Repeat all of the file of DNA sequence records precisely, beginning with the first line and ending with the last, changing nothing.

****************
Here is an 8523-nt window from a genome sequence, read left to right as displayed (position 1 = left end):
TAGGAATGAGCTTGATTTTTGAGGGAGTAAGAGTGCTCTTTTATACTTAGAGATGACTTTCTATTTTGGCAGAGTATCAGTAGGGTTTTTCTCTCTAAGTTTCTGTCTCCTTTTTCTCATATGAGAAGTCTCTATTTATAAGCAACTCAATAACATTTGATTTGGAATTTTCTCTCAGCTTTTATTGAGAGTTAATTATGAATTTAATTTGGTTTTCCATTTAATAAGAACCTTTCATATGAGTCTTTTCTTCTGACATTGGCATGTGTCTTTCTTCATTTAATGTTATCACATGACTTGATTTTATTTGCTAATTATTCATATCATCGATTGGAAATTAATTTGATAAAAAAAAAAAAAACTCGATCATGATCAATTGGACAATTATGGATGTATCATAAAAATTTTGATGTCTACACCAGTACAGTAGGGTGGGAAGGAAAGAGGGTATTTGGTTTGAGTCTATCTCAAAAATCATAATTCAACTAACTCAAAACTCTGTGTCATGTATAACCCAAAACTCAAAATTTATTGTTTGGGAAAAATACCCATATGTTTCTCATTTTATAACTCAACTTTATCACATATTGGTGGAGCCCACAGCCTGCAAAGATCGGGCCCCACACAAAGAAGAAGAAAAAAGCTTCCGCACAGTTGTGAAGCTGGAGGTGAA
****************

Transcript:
Here is an 8523-nt window from a genome sequence, read left to right as displayed (position 1 = left end):
TAGGAATGAGCTTGATTTTTGAGGGAGTAAGAGTGCTCTTTTATACTTAGAGATGACTTTCTATTTTGGCAGAGTATCAGTAGGGTTTTTCTCTCTAAGTTTCTGTCTCCTTTTTCTCATATGAGAAGTCTCTATTTATAAGCAACTCAATAACATTTGATTTGGAATTTTCTCTCAGCTTTTATTGAGAGTTAATTATGAATTTAATTTGGTTTTCCATTTAATAAGAACCTTTCATATGAGTCTTTTCTTCTGACATTGGCATGTGTCTTTCTTCATTTAATGTTATCACATGACTTGATTTTATTTGCTAATTATTCATATCATCGATTGGAAATTAATTTGATAAAAAAAAAAAAAACTCGATCATGATCAATTGGACAATTATGGATGTATCATAAAAATTTTGATGTCTACACCAGTACAGTAGGGTGGGAAGGAAAGAGGGTATTTGGTTTGAGTCTATCTCAAAAATCATAATTCAACTAACTCAAAACTCTGTGTCATGTATAACCCAAAACTCAAAATTTATTGTTTGGGAAAAATACCCATATGTTTCTCATTTTATAACTCAACTTTATCACATATTGGTGGAGCCCACAGCCTGCAAAGATCGGGCCCCACACAAAGAAGAAGAAAAAAGCTTCCGCACAGTTGTGAAGCTGGAGGTGAA